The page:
The Fig House

See? Its better and that’s just primer. And here we have the mirrors installed. These mirrors were from the Chinese Restaurant that closed (they retired) that is now the Room Forty Tasting room. They were along one wall, and I think were 8 of them. So we salvaged as many as we could and put those suckers here because nothing creates drama without busy-ness more than HUGE mirrors.

The Fig House

Whats up focal point? The space was really becoming just so bright and happy and I started become way more bright and happy.

The Fig House

As much as I love the white we wanted to give it a tone and we chose Theres’s Green from Farrow and Ball. It’s the most perfect mint ever because its soft and therefore not really annoying but still a color.

The Fig House

Here you can see the woodwork added to the mirrors to frame it, bring in some deco style and give them even more heft. We designed them on some renderings and then gave it to a carpenter, but when he did the first one we realized we needed it even bigger to match the scale of the mirror and the space.

The Fig House

I loved how it turned out. What a fairly inexpensive way to dress up a simple wall mounted mirror.

Here, below, you can see the stained glass windows installed, otherwise known as my favorite thing I’ve ever done. Don’t worry, you’ll get a whole post on that design process with hero photos of the final result.

The Fig House

And then it was the day before the furniture came in (otherwise known as my favorite day of the year).

The Fig House

Speaking of furniture. Our budget was tight and we had to be VERY thrifty and resourceful in order to get  enough really unique pieces. So yeah, it was all about thrift store/flea market finds with new fabrics. This is when it started getting really fun. We needed high-end, even commercial grade, fabrics which is why we chose so many velvets – they are just so much more durable than a linen, although now I wish we had just a few more linens or other textured pieces.

The Fig House

I think we had 18 pieces of furniture that needed to be redone in 14 different fabrics. My upholstery dude thought I was NUTS. I just really wanted it to feel bright and lively and unexpected, where everywhere you turned there was another big pop.

So everything arrived on the same day (although we had to remove it so we could finish that space) and it was the happiest day of my life, barring the days that actually warrant being the happiest days of my life.

The Fig House

You plan and pick and pin (yes, we pin swatches on each of the chairs) and send you babies off to get all spiffied up. You hope you did the best by them and made the best decisions for then, but it’s not til you get them back and they are all sitting in a room together that you think you did them right.

The Fig House

So many favorites – I think that the mint club chairs might be my favorites.

Well, here we are, ready for the after photos friends?

Welcome to The Fig House:

The Fig House

I love this room. Every time I walk into it I get happy. Sure, I designed it and i probably have no objectivity left (yes, I do, trust me) but I still really love it.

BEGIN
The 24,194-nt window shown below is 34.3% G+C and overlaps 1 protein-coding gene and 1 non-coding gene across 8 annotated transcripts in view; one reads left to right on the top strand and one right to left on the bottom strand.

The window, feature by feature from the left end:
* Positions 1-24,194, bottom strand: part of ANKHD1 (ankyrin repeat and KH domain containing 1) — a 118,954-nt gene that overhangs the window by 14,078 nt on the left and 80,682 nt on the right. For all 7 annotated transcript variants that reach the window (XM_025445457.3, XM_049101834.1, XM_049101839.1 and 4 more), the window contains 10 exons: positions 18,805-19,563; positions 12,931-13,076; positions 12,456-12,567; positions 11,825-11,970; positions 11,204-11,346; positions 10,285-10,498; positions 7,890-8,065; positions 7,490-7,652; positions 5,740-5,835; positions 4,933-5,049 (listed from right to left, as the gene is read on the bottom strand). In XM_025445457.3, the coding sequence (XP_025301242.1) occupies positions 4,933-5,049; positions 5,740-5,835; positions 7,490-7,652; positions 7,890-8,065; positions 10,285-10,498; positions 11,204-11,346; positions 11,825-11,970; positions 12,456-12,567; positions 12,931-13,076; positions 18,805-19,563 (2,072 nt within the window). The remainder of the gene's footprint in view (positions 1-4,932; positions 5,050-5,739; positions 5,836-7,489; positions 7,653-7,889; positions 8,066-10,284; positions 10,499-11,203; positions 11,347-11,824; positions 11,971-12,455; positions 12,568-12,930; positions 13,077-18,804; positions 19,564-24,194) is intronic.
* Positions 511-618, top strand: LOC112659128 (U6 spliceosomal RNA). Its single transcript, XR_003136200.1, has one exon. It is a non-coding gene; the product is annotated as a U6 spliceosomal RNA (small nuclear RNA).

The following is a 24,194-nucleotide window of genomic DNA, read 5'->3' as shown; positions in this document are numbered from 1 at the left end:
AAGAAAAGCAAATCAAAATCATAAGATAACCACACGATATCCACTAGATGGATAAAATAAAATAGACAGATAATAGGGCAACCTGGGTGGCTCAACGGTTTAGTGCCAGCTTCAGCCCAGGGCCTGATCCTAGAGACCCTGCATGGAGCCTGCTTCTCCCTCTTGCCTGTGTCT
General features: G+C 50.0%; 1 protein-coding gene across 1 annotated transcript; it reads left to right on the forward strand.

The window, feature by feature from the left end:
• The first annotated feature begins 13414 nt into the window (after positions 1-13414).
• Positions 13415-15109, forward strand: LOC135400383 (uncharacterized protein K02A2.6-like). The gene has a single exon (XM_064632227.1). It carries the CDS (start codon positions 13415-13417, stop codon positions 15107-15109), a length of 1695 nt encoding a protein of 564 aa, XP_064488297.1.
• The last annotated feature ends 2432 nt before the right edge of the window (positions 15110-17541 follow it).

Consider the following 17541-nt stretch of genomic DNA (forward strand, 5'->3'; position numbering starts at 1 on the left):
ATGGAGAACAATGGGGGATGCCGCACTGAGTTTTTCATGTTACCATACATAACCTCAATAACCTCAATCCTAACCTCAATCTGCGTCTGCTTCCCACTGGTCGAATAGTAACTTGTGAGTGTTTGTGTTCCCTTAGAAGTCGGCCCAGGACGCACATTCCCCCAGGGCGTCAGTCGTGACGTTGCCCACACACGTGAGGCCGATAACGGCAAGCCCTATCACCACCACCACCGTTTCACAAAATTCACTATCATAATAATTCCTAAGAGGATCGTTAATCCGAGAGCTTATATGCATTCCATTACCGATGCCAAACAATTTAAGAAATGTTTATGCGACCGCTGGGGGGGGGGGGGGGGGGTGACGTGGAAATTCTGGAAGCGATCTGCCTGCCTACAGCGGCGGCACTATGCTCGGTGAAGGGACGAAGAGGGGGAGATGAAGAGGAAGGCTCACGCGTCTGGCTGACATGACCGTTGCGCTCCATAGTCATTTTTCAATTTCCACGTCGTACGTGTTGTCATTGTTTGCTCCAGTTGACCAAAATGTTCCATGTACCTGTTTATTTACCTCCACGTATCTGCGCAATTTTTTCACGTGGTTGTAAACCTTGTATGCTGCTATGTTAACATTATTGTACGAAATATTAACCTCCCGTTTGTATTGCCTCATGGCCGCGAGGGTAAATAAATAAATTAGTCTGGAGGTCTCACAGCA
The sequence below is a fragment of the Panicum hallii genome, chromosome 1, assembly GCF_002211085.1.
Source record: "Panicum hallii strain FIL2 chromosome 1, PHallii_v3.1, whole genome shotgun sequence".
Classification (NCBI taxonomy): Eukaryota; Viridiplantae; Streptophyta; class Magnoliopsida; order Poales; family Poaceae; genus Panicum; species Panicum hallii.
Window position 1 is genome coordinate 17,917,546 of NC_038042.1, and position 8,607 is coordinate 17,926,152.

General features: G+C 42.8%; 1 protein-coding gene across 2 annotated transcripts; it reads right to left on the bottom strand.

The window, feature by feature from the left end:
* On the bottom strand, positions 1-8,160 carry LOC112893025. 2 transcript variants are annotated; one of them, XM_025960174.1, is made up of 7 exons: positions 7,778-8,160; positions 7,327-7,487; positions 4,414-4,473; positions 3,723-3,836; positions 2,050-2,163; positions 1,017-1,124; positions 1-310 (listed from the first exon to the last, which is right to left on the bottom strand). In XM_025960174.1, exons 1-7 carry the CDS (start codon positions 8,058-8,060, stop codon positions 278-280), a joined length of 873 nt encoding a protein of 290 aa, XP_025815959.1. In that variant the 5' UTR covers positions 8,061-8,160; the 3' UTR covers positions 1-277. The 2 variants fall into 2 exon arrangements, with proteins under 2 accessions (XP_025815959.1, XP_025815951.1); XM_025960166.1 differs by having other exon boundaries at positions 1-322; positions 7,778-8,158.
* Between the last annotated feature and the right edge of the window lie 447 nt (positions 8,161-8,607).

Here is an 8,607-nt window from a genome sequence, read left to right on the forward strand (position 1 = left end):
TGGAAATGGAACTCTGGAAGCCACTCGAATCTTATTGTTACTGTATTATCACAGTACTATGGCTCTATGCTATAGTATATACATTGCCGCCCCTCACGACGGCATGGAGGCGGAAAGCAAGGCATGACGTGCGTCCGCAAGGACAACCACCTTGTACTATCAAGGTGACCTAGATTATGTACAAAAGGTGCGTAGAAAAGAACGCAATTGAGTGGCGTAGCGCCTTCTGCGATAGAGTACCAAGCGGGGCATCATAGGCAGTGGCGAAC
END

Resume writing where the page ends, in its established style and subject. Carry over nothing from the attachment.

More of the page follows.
The Fig House

Everything was collected from the flea market or thrift stores and if we were lucky we didn’t have to refinish them, but all the upholstered pieces we had to strip completely and redo. But ultimately if you are buying pieces for $50 and $75, and then putting $400 into them its still a well-priced chair especially since it’s totally unique.

The Fig House

The stained glass windows are really the feature here, and they are even more impressive in person. I’m writing a whole post about them (just waiting on finishing up the video!) so stay tuned. They were designed by Tim Carey (and myself) at Judson Studios and they are just insanely beautiful.

The Fig House

That awesome copper dome/mushroom lamp is vintage, but I purchased it off of Chairish.com.  And one savvy reader noticed that these rugs were the rugs that I bought on Craigslist a couple years ago and have been hoarding for a while, but they were from Bette Midler’s estate (she purchased them in the 80’s, they are originally from the 20’s and was redesigning her house). I love the history of them and I just picture her laying on the rugs, singing ‘The Rose’ over and over.

The Fig House The Fig House

The yellow/navy chairs were purchased from Shopclass – one of my favorite LA vintage stores.

The Fig House

Those stained glass windows are from Judson Studios, but stay tuned for that post.  The green sectional was purchased on craigslist and then reupholstered. Its just a dream to sit on.

The Fig House

Wall Paint Theresa’s Green by Farrow & Ball |  Vintage chandelier From Old Good Things | Paintings by Kai Samuels Davis| USA Artwork by Nike Schroeder| Marble and brass side table (similar) | Pillar candles |  White and brass sconces from Lamps Plus |  Coffee Table, vintage (similar).

And all art chosen by Danielle Krsysa, The Jealous Curator.

It’s hard to source because almost everything except for the sconces and the side tables were vintage.

The Fig House

All photos by Mike Kelley and Ryan Phillips for Pure Photo (a company that sells some seriously beautiful large-scale original photography).

The Fig House

And that, my friends is The Fig House.  It has some art deco, some 2014 and a lot of blood, sweat, tears and now, love.  It was a project that was way bigger than we thought, took way more time than we thought but of course was way more satisfying that I thought it could be. A HUGE thanks to Ginny MacDonald (I hired her full-time after this job :)) and Dean Fisher who helped project manage the job. It was a dream to work with both of you and they are very responsible for the outcome. Also thanks, Steve Fortunato and the Room Forty team who you, made the whole project happen. So spread the word. Get your weddings on. For bookings email events@fighousela.com

And obviously tell them I sent ya.

If you are new to the project check out the progress posts herehere and here.  The mood board here, and the opening party here! Ryan Phillips from pure photo and photographer Mike Kelley